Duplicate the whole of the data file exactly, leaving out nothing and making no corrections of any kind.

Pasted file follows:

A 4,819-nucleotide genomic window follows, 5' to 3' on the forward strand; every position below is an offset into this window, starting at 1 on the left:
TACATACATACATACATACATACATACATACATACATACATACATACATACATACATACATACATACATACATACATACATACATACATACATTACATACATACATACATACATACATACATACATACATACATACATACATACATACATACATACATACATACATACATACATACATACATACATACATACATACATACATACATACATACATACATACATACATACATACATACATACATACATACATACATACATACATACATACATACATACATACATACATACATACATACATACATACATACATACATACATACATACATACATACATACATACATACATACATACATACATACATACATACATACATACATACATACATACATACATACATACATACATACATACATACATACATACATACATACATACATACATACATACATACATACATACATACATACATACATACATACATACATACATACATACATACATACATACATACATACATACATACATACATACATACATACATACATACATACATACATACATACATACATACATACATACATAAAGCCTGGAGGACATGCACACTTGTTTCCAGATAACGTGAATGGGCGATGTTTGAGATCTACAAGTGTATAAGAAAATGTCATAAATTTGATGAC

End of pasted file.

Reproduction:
A 4,819-nucleotide genomic window follows, 5' to 3' on the forward strand; every position below is an offset into this window, starting at 1 on the left:
TACATACATACATACATACATACATACATACATACATACATACATACATACATACATACATACATACATACATACATACATACATACATACATTACATACATACATACATACATACATACATACATACATACATACATACATACATACATACATACATACATACATACATACATACATACATACATACATACATACATACATACATACATACATACATACATACATACATACATACATACATACATACATACATACATACATACATACATACATACATACATACATACATACATACATACATACATACATACATACATACATACATACATACATACATACATACATACATACATACATACATACATACATACATACATACATACATACATACATACATACATACATACATACATACATACATACATACATACATACATACATACATACATACATACATACATACATACATACATACATACATACATACATACATACATACATACATACATACATACATACATACATACATACATACATACATACATACATACATACATACATACATACATACATACATACATAAAGCCTGGAGGACATGCACACTTGTTTCCAGATAACGTGAATGGGCGATGTTTGAGATCTACAAGTGTATAAGAAAATGTCATAAATTTGATGAC